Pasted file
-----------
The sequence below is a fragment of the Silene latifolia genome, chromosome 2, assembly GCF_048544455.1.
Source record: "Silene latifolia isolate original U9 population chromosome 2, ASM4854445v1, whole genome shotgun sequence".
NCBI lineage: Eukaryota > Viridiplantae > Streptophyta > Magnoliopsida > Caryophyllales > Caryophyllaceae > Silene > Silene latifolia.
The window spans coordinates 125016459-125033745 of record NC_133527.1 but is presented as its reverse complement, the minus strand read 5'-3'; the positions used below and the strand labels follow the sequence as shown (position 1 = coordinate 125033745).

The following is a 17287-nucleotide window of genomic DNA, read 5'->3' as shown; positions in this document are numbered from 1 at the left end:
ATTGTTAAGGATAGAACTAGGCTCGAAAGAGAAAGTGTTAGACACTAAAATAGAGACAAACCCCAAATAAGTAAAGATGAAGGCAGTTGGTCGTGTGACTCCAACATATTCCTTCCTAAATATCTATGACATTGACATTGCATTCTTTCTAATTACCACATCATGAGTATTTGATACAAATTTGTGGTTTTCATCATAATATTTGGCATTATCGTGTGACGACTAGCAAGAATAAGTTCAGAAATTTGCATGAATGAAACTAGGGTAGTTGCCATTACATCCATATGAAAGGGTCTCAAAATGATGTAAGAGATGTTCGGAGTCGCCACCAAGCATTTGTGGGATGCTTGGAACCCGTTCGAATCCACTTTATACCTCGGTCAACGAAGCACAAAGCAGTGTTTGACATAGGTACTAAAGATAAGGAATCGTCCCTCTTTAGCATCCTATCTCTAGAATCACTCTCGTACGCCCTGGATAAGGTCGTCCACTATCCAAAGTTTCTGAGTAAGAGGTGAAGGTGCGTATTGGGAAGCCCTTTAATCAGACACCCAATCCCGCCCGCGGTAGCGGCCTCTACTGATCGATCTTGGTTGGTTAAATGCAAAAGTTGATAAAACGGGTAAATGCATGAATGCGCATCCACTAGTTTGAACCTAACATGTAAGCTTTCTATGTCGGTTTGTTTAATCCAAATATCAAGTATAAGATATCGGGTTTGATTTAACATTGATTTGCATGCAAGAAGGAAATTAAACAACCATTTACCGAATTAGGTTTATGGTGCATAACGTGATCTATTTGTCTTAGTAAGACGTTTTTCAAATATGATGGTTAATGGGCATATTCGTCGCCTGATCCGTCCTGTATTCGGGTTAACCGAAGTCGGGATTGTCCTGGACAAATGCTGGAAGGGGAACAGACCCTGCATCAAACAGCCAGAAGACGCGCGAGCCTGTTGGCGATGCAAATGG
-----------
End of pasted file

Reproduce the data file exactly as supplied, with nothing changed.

The sequence below is a fragment of the Silene latifolia genome, chromosome 2, assembly GCF_048544455.1.
Source record: "Silene latifolia isolate original U9 population chromosome 2, ASM4854445v1, whole genome shotgun sequence".
NCBI lineage: Eukaryota > Viridiplantae > Streptophyta > Magnoliopsida > Caryophyllales > Caryophyllaceae > Silene > Silene latifolia.
The window spans coordinates 125016459-125033745 of record NC_133527.1 but is presented as its reverse complement, the minus strand read 5'-3'; the positions used below and the strand labels follow the sequence as shown (position 1 = coordinate 125033745).

The following is a 17287-nucleotide window of genomic DNA, read 5'->3' as shown; positions in this document are numbered from 1 at the left end:
ATTGTTAAGGATAGAACTAGGCTCGAAAGAGAAAGTGTTAGACACTAAAATAGAGACAAACCCCAAATAAGTAAAGATGAAGGCAGTTGGTCGTGTGACTCCAACATATTCCTTCCTAAATATCTATGACATTGACATTGCATTCTTTCTAATTACCACATCATGAGTATTTGATACAAATTTGTGGTTTTCATCATAATATTTGGCATTATCGTGTGACGACTAGCAAGAATAAGTTCAGAAATTTGCATGAATGAAACTAGGGTAGTTGCCATTACATCCATATGAAAGGGTCTCAAAATGATGTAAGAGATGTTCGGAGTCGCCACCAAGCATTTGTGGGATGCTTGGAACCCGTTCGAATCCACTTTATACCTCGGTCAACGAAGCACAAAGCAGTGTTTGACATAGGTACTAAAGATAAGGAATCGTCCCTCTTTAGCATCCTATCTCTAGAATCACTCTCGTACGCCCTGGATAAGGTCGTCCACTATCCAAAGTTTCTGAGTAAGAGGTGAAGGTGCGTATTGGGAAGCCCTTTAATCAGACACCCAATCCCGCCCGCGGTAGCGGCCTCTACTGATCGATCTTGGTTGGTTAAATGCAAAAGTTGATAAAACGGGTAAATGCATGAATGCGCATCCACTAGTTTGAACCTAACATGTAAGCTTTCTATGTCGGTTTGTTTAATCCAAATATCAAGTATAAGATATCGGGTTTGATTTAACATTGATTTGCATGCAAGAAGGAAATTAAACAACCATTTACCGAATTAGGTTTATGGTGCATAACGTGATCTATTTGTCTTAGTAAGACGTTTTTCAAATATGATGGTTAATGGGCATATTCGTCGCCTGATCCGTCCTGTATTCGGGTTAACCGAAGTCGGGATTGTCCTGGACAAATGCTGGAAGGGGAACAGACCCTGCATCAAACAGCCAGAAGACGCGCGAGCCTGTTGGCGATGCAAATGG